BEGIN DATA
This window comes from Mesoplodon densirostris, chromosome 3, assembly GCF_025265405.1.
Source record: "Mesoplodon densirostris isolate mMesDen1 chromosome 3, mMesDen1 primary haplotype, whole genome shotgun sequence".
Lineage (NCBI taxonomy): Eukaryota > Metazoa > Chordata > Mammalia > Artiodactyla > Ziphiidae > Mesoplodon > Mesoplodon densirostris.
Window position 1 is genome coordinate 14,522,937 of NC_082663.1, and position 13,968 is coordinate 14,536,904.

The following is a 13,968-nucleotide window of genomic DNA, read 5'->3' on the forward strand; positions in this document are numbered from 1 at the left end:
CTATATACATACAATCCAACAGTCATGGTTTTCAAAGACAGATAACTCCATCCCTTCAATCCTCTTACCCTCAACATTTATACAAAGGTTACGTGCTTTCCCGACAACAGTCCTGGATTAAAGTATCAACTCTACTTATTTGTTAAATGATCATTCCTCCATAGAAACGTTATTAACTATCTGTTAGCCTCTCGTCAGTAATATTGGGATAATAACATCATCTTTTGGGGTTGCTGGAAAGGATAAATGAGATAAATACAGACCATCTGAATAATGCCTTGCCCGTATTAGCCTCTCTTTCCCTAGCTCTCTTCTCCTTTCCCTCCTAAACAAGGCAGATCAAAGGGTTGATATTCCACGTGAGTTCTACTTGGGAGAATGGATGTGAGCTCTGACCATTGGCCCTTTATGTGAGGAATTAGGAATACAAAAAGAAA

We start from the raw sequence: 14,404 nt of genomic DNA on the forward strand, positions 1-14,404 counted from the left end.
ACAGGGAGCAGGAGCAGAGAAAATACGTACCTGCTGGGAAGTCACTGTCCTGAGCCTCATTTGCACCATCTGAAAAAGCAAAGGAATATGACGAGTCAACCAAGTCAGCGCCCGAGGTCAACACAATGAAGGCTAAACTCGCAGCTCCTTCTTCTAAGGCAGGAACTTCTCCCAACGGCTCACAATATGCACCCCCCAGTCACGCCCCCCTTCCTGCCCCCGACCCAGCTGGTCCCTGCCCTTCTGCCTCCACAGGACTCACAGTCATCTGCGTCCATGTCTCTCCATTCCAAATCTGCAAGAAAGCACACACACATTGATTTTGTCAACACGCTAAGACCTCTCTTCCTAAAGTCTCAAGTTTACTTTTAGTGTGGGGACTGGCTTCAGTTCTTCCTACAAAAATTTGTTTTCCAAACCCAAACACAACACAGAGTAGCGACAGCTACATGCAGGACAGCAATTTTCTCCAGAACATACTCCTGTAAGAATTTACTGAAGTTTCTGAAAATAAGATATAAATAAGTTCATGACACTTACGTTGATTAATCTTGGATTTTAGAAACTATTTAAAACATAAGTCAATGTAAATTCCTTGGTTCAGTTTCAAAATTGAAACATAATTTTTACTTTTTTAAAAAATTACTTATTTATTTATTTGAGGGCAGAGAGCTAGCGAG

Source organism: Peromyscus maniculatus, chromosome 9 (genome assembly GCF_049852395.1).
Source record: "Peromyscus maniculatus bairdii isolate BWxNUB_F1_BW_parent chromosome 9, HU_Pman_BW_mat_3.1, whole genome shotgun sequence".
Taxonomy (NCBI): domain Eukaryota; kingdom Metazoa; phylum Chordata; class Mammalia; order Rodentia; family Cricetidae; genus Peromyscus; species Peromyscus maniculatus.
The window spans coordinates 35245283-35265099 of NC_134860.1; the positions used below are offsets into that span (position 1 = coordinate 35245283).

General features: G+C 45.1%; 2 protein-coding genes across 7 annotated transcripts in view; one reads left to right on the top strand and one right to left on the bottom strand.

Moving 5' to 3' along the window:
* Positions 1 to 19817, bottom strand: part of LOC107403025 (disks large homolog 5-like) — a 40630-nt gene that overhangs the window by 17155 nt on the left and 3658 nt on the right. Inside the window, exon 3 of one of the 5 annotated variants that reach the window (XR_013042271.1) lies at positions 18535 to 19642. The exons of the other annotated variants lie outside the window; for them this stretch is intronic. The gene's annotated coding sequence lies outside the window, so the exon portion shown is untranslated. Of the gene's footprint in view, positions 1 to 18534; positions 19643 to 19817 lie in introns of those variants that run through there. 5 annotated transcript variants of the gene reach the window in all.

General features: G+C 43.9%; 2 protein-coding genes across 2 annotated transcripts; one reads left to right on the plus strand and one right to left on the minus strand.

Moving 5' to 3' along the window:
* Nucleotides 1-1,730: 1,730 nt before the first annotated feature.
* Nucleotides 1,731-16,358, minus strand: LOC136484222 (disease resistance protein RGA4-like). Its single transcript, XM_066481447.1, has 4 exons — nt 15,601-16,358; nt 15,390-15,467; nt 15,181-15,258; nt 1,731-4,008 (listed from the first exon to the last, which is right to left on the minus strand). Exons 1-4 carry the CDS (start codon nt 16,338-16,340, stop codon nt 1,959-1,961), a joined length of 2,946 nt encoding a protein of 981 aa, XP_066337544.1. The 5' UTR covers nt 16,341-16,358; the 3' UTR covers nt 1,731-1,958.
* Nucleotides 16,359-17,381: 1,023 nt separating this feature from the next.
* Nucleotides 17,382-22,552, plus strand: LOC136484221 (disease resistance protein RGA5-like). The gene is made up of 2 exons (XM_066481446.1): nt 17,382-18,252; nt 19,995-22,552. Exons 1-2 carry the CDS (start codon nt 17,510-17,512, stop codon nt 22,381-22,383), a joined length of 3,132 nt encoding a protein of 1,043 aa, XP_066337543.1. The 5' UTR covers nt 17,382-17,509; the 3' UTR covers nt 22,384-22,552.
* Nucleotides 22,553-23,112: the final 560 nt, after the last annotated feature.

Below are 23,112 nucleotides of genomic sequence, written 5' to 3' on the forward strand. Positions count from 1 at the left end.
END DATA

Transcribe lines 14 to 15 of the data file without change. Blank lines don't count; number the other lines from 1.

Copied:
Moving 5' to 3' along the window:
* Positions 1 to 19817, bottom strand: part of LOC107403025 (disks large homolog 5-like) — a 40630-nt gene that overhangs the window by 17155 nt on the left and 3658 nt on the right. Inside the window, exon 3 of one of the 5 annotated variants that reach the window (XR_013042271.1) lies at positions 18535 to 19642. The exons of the other annotated variants lie outside the window; for them this stretch is intronic. The gene's annotated coding sequence lies outside the window, so the exon portion shown is untranslated. Of the gene's footprint in view, positions 1 to 18534; positions 19643 to 19817 lie in introns of those variants that run through there. 5 annotated transcript variants of the gene reach the window in all.